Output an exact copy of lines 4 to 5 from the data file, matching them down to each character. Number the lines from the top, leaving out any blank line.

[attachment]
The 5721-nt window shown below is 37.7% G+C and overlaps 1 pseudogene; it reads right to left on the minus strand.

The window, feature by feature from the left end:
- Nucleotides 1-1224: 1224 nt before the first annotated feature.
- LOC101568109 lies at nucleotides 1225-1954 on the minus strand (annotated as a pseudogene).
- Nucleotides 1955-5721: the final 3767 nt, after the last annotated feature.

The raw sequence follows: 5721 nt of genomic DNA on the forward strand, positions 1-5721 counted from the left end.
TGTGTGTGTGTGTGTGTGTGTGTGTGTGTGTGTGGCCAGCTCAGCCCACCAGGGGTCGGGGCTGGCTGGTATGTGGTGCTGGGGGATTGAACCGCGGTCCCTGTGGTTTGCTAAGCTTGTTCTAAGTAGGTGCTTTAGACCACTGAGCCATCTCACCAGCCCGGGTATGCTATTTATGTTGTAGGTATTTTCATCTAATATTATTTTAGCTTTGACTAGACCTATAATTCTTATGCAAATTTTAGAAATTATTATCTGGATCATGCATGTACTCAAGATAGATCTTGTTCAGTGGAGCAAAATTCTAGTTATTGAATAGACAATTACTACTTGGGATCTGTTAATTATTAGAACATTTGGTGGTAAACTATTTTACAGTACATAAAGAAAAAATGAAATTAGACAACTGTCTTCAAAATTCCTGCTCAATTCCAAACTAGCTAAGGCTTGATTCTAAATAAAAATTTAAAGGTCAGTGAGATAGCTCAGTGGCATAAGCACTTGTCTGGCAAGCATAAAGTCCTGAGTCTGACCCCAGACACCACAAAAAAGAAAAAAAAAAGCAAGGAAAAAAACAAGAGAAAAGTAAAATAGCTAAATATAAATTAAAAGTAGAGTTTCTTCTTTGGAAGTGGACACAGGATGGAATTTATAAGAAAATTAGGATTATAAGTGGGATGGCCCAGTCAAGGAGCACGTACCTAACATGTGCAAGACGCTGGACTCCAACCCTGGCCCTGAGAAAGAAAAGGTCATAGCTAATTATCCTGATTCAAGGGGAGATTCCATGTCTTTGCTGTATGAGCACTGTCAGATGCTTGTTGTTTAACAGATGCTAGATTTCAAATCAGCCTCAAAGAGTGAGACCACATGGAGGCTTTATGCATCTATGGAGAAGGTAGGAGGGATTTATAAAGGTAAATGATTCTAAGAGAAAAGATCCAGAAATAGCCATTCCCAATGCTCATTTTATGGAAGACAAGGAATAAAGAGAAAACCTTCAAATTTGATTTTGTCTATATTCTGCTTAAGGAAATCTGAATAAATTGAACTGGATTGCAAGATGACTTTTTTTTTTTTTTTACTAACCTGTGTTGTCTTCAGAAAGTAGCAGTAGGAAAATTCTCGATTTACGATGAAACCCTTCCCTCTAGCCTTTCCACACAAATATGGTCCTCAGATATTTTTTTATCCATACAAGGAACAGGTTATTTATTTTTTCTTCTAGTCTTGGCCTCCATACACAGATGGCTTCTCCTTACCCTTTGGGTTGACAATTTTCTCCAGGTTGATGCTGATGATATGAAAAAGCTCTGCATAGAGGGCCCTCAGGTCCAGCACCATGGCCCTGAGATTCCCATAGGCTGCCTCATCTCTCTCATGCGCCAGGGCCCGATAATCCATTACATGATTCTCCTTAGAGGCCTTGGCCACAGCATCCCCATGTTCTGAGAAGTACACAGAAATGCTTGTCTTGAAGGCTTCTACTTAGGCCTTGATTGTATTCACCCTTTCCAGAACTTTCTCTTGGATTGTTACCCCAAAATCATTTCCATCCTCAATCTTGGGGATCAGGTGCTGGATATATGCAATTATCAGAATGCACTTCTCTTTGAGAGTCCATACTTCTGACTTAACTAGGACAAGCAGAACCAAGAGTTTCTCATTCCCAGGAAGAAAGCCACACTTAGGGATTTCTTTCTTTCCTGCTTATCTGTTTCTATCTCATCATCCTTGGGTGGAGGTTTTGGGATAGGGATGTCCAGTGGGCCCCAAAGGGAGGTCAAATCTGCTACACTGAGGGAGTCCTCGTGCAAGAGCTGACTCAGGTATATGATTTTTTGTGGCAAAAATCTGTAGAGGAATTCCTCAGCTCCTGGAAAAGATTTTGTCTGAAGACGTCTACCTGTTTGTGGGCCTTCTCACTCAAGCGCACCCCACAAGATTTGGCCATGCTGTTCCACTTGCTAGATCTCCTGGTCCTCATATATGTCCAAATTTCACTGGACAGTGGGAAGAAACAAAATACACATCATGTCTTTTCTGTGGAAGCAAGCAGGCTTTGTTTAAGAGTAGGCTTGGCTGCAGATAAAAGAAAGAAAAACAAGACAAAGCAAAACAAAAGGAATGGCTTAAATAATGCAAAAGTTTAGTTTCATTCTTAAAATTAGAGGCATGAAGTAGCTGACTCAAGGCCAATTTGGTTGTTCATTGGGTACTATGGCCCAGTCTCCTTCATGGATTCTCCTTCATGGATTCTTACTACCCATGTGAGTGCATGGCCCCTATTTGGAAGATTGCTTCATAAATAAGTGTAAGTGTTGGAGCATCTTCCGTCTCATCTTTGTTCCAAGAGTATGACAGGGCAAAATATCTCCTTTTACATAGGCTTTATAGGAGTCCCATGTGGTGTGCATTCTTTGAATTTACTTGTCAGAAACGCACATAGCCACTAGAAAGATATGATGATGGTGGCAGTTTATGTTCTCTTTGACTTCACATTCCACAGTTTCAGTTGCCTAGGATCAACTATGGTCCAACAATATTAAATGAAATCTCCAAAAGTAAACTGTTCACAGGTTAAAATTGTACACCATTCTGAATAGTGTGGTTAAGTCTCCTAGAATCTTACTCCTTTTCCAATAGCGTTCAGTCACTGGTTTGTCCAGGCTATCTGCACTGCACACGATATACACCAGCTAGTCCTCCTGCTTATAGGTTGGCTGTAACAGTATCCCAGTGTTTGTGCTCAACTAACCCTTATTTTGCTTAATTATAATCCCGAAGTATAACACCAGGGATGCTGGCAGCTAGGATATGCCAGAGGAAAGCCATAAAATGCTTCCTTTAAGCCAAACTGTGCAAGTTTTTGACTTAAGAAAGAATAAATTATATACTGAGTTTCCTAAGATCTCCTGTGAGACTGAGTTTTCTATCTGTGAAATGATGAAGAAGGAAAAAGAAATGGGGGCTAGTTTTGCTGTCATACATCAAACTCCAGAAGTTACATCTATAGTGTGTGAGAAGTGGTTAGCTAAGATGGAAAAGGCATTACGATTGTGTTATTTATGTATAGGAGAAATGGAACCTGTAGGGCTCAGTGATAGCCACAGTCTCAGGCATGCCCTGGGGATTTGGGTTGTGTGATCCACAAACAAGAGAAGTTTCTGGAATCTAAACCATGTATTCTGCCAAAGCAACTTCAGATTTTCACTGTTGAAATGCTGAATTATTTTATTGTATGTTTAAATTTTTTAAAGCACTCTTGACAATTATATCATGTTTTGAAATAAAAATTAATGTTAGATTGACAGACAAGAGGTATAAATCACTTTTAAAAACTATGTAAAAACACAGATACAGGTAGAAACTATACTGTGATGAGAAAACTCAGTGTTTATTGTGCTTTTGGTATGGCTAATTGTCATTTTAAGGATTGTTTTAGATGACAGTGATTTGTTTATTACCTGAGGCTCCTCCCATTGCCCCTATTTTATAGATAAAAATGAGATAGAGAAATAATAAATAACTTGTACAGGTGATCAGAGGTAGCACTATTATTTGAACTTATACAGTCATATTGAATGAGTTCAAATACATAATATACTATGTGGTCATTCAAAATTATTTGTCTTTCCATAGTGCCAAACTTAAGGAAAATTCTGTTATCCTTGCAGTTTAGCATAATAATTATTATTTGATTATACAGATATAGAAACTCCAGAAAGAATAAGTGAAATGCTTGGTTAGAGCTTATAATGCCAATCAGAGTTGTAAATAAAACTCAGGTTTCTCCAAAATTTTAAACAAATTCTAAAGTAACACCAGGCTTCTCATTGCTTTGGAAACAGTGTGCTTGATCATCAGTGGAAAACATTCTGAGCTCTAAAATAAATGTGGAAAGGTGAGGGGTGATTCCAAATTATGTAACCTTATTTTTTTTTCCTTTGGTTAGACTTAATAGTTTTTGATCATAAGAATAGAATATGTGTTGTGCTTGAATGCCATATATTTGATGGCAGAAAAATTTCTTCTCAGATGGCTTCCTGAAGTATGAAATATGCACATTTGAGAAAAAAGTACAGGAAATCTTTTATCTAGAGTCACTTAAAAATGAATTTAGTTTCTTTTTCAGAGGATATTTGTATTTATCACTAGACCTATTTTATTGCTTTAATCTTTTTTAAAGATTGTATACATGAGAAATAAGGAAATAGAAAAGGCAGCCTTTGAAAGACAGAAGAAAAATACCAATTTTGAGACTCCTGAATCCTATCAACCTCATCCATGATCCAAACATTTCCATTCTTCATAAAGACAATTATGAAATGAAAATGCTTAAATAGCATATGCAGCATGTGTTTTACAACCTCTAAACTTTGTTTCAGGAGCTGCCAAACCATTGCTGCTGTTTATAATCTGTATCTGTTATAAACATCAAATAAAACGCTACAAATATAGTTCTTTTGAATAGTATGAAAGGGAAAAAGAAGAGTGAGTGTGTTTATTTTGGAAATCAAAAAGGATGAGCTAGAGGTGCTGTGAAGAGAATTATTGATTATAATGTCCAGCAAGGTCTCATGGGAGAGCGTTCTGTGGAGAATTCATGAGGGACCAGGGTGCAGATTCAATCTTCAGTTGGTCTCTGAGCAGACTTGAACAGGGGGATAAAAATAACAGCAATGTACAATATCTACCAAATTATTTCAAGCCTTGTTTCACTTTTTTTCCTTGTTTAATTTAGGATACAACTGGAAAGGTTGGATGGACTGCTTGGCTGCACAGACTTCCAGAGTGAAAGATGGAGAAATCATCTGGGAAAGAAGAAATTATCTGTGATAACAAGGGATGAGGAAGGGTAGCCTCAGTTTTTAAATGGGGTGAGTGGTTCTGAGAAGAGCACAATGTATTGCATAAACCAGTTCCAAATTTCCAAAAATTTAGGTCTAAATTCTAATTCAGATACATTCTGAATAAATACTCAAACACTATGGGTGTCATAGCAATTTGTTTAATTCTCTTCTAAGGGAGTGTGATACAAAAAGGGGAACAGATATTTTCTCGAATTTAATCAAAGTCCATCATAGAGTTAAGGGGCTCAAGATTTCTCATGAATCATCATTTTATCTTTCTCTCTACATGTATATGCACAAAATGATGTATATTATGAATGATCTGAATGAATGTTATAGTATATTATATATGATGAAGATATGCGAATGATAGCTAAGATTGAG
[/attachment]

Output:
- LOC101568109 lies at nucleotides 1225-1954 on the minus strand (annotated as a pseudogene).
- Nucleotides 1955-5721: the final 3767 nt, after the last annotated feature.